17. Radiocarbon Dating: How It Works Example: • A sample contains 100 atoms of 14C. • After 5730 years, 50 of these atoms have decayed into 14N. • After another 5730 years, half of the remaining 50 14C atoms have converted to 14N, leaving only 25 14C atoms. • After another 5730 years this would be halved again to about 12 14C atoms.

  18. Radiocarbon Dating: Problems • Photosynthetic pathways • The chemical process through which plants metabolize carbon. • The three pathways discriminate against carbon-13 differently so that similarly aged plants using different pathways may produce different radiocarbon ages.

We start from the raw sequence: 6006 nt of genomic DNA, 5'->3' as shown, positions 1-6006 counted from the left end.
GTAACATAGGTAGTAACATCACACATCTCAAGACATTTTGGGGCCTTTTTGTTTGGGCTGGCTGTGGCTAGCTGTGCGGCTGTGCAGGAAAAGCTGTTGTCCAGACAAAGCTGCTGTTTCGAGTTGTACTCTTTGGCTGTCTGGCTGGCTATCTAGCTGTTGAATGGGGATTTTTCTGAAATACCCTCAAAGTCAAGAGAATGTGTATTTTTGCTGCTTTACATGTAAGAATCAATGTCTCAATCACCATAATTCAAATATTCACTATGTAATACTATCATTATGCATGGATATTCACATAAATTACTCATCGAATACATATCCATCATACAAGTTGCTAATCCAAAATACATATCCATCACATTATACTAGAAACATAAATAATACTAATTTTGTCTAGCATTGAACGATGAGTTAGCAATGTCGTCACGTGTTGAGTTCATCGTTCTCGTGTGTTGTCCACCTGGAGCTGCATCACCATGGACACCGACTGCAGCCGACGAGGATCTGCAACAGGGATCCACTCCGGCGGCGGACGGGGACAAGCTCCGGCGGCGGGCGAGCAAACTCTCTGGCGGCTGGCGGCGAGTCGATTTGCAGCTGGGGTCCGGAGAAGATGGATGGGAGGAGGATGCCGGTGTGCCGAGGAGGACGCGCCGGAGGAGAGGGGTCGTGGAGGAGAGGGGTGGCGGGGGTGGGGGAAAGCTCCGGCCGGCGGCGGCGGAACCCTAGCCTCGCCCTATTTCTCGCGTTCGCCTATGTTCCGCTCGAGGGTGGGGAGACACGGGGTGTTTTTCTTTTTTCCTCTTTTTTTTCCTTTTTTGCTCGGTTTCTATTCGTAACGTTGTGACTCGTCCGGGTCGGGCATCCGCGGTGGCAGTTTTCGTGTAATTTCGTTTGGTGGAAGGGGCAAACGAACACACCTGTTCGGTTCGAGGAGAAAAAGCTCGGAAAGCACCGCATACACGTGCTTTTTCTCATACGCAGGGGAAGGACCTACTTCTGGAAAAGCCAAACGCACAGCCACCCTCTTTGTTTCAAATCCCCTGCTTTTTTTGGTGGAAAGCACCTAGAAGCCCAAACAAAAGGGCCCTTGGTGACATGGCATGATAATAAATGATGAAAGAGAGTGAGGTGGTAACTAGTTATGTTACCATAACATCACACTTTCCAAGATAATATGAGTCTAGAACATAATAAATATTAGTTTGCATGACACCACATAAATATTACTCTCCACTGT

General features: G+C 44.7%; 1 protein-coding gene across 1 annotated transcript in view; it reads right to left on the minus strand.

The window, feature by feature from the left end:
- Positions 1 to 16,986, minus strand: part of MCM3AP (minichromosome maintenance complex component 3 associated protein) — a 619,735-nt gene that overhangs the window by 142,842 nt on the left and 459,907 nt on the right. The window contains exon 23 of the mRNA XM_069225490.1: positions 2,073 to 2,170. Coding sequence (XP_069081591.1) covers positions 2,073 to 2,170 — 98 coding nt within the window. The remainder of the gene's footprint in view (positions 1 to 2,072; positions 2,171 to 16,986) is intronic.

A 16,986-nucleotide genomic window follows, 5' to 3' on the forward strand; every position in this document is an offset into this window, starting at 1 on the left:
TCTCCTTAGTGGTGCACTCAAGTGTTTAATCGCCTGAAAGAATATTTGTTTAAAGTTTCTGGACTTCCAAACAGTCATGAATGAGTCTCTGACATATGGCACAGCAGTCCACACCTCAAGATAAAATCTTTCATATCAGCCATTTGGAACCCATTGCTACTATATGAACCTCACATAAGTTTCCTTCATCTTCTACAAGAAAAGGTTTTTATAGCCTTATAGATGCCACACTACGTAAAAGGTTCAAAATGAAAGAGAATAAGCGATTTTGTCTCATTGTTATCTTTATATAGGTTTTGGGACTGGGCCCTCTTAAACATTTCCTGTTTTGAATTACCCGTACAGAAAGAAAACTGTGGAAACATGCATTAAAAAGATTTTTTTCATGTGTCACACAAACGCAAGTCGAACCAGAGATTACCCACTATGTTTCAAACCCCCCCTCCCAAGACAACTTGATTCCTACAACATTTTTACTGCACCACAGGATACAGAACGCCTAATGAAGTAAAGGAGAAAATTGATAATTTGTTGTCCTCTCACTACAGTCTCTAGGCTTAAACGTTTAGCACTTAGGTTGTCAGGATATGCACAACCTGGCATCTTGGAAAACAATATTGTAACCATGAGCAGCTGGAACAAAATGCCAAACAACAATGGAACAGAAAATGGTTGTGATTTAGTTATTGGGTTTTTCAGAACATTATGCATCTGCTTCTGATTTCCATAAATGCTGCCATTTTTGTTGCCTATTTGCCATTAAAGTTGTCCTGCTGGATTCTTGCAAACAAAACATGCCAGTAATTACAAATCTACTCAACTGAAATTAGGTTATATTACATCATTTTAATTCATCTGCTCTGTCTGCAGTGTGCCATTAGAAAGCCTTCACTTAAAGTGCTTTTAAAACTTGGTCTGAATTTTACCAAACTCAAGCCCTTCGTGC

19. Radiocarbon Dating: Problems • Reservoir effect • When organisms take in carbon from a source that is depleted of or enriched in 14C relative to the atmosphere. • Such samples may return ages that are considerably older or younger than they actually are.

  20. Radiocarbon Dating: Problems • De Vries effects • Fluctuations in the calibration curve produced by variations in the atmosphere’s carbon-14 content. • Causes radiocarbon dates to calibrate to more than one calendar age.

  21. Recommended Sample Sizes for Radiocarbon and AMS Dating

  22. Recommended Sample Sizes for Radiocarbon and AMS Dating

  23. Calibration curve

  24. Trapped Charge Dating

  25. Trapped Charge Dating Techniques • Thermoluminescence • Used on anything mineral heated to more than 500° C. (ceramics, burnt stone artifacts) • Optically stimulated luminescence • Used to date sediments. The age is the time elapsed between the last time a few moments exposure to sunlight reset the clock to zero and the present. • Electron spin resonance • Can be used to date teeth that are beyond the range of radiocarbon dating.